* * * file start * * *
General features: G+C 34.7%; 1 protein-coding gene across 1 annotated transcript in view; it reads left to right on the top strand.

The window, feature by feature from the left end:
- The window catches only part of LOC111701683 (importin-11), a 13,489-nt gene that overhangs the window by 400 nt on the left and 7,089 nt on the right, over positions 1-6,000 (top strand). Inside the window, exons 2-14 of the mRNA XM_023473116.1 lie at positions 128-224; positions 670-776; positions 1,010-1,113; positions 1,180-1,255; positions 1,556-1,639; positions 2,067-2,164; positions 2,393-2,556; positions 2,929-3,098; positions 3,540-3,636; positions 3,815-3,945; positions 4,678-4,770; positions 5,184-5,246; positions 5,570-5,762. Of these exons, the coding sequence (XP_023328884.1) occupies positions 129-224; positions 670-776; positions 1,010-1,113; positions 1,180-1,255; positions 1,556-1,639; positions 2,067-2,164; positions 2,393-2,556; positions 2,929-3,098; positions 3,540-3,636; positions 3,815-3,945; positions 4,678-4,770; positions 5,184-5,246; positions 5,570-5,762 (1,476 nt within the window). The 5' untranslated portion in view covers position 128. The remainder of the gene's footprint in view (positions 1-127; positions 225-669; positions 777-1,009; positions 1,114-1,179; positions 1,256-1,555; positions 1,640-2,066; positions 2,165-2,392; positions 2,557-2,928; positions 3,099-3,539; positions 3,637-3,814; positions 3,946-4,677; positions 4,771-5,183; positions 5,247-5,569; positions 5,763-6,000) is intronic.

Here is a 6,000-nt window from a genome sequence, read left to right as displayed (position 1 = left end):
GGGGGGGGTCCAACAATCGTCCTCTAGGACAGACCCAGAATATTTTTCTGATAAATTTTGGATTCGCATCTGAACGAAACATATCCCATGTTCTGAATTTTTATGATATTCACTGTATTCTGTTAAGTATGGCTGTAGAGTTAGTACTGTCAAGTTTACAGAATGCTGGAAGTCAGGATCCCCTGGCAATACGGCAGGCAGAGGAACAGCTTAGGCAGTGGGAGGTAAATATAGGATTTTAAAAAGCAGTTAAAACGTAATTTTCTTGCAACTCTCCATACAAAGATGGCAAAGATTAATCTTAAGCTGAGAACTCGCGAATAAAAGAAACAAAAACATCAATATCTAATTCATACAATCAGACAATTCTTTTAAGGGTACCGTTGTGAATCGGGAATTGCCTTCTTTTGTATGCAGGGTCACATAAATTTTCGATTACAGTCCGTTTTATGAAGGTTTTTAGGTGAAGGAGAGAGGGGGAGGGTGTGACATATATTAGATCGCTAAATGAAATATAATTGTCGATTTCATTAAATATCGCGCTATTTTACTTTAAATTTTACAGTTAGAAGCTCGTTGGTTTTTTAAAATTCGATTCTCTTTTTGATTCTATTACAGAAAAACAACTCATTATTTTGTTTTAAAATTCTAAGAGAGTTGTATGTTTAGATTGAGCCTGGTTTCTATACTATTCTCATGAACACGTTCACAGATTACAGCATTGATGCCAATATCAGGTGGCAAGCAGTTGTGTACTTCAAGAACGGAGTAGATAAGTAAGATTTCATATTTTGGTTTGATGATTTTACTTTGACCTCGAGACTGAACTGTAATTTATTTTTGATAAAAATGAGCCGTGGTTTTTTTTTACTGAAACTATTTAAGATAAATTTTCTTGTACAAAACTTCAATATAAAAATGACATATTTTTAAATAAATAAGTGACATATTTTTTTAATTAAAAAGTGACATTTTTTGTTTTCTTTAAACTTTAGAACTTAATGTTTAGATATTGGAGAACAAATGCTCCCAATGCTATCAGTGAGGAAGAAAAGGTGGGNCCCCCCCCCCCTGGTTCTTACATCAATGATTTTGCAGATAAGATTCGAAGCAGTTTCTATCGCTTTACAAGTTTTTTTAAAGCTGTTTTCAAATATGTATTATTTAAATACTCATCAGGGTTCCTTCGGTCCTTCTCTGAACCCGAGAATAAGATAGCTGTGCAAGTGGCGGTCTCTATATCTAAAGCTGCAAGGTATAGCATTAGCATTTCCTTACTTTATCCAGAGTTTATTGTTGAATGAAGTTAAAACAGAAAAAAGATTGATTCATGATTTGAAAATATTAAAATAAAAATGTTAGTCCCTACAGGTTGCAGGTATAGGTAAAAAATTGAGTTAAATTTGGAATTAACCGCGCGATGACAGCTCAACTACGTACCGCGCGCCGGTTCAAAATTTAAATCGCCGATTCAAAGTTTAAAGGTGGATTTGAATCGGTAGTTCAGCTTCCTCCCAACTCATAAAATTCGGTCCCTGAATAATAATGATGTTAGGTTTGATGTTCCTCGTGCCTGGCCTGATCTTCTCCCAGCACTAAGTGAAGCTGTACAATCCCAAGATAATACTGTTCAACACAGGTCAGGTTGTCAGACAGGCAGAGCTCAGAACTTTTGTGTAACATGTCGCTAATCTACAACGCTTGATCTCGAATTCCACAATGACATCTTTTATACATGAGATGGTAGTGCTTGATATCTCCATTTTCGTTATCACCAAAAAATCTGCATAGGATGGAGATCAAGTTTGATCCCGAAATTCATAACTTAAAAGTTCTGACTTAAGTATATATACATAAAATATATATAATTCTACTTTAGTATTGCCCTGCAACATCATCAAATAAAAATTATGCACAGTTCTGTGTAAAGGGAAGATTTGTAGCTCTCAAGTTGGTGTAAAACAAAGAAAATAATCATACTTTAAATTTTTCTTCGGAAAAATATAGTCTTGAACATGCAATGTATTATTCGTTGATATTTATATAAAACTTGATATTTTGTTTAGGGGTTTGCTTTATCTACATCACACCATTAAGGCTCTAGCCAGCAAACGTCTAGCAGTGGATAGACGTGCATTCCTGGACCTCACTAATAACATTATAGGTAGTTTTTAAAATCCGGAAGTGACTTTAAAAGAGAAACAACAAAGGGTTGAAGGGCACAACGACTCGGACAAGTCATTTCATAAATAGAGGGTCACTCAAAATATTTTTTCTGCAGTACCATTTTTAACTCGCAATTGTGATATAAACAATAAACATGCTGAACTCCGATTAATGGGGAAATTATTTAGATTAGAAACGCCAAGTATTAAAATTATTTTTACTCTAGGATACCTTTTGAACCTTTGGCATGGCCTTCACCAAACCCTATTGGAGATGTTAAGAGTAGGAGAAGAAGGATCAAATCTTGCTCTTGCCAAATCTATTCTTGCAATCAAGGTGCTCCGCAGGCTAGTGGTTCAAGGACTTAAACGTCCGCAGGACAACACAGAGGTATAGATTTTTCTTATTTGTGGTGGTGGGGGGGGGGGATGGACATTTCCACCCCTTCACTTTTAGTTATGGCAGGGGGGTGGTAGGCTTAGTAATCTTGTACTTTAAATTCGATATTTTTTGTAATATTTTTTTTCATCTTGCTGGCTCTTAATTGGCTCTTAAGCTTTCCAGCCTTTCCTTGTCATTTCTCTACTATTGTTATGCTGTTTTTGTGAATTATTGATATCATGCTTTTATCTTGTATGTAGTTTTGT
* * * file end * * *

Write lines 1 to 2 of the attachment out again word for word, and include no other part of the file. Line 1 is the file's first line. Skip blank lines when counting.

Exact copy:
General features: G+C 34.7%; 1 protein-coding gene across 1 annotated transcript in view; it reads left to right on the top strand.

The window, feature by feature from the left end: